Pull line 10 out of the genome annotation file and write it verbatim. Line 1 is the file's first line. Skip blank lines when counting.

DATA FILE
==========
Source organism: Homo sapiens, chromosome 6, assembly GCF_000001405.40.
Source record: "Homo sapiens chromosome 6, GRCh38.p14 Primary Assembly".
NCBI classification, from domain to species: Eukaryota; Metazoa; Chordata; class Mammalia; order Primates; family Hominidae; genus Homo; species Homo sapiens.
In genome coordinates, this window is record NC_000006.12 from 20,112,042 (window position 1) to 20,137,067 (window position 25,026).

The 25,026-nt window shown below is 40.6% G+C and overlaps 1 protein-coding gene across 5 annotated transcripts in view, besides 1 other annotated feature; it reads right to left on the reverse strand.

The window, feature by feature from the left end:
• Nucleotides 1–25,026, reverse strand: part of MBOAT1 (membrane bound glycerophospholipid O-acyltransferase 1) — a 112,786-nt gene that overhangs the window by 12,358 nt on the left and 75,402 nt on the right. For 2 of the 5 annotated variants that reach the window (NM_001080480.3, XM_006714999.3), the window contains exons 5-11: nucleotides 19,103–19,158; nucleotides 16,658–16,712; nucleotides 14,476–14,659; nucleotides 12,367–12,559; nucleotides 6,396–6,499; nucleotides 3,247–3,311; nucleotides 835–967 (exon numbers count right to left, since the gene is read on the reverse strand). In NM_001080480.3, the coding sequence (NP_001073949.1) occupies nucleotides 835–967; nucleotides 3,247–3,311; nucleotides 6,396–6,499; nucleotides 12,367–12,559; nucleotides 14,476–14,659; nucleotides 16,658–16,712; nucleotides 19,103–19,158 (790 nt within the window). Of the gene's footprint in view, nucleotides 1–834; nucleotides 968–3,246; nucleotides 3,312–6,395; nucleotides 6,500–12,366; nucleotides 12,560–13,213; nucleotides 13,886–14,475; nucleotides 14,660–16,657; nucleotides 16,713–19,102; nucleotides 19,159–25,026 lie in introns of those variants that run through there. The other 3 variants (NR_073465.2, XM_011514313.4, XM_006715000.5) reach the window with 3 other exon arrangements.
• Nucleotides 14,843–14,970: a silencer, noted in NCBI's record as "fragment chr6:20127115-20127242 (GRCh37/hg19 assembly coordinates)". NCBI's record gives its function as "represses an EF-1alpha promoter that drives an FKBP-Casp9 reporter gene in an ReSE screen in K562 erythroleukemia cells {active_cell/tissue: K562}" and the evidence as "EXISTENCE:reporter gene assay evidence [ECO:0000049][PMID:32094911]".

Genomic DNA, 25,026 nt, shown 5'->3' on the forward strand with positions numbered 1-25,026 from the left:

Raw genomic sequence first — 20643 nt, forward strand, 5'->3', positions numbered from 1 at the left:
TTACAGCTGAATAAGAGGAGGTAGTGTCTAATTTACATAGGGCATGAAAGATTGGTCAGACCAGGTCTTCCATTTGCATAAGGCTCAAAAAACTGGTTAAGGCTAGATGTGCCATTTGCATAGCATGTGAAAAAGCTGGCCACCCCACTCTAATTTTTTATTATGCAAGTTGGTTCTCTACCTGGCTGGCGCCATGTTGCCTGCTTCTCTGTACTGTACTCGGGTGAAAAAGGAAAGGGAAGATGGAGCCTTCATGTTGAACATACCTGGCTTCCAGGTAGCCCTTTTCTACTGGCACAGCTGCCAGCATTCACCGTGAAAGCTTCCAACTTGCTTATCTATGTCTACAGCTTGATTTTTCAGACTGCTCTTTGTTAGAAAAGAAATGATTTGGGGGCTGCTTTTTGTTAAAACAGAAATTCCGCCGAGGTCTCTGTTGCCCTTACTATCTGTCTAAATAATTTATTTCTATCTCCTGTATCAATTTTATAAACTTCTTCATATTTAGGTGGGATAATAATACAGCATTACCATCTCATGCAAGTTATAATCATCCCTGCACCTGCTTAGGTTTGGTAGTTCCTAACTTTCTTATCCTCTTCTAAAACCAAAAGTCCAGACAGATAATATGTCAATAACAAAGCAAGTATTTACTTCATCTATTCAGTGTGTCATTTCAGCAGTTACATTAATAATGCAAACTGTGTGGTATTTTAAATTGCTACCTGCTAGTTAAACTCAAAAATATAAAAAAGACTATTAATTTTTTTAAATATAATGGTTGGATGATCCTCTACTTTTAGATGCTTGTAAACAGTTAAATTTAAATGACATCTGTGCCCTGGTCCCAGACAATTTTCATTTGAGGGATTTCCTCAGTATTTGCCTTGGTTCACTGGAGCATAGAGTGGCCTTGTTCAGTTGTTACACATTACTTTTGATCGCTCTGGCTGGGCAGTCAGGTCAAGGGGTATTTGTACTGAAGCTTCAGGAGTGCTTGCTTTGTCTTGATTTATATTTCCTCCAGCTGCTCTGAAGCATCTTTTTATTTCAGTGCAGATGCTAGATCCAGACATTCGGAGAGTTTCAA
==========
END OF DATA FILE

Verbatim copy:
Raw genomic sequence first — 20643 nt, forward strand, 5'->3', positions numbered from 1 at the left: